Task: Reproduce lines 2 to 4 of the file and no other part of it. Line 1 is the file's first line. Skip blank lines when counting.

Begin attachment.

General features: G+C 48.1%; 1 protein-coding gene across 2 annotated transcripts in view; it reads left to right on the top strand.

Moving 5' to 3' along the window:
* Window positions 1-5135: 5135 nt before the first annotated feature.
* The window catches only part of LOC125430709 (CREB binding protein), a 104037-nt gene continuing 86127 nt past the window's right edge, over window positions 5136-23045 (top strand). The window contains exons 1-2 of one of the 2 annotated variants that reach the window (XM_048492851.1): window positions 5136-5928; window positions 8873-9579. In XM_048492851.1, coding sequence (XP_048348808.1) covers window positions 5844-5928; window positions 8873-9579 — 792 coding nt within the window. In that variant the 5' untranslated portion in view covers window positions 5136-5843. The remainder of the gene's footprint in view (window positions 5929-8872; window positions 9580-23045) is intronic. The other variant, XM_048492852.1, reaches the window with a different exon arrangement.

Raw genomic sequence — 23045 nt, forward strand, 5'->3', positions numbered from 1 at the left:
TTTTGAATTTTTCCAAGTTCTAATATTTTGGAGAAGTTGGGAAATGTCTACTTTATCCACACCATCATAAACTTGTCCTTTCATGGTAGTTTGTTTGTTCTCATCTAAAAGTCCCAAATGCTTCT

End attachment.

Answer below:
Moving 5' to 3' along the window:
* Window positions 1-5135: 5135 nt before the first annotated feature.
* The window catches only part of LOC125430709 (CREB binding protein), a 104037-nt gene continuing 86127 nt past the window's right edge, over window positions 5136-23045 (top strand). The window contains exons 1-2 of one of the 2 annotated variants that reach the window (XM_048492851.1): window positions 5136-5928; window positions 8873-9579. In XM_048492851.1, coding sequence (XP_048348808.1) covers window positions 5844-5928; window positions 8873-9579 — 792 coding nt within the window. In that variant the 5' untranslated portion in view covers window positions 5136-5843. The remainder of the gene's footprint in view (window positions 5929-8872; window positions 9580-23045) is intronic. The other variant, XM_048492852.1, reaches the window with a different exon arrangement.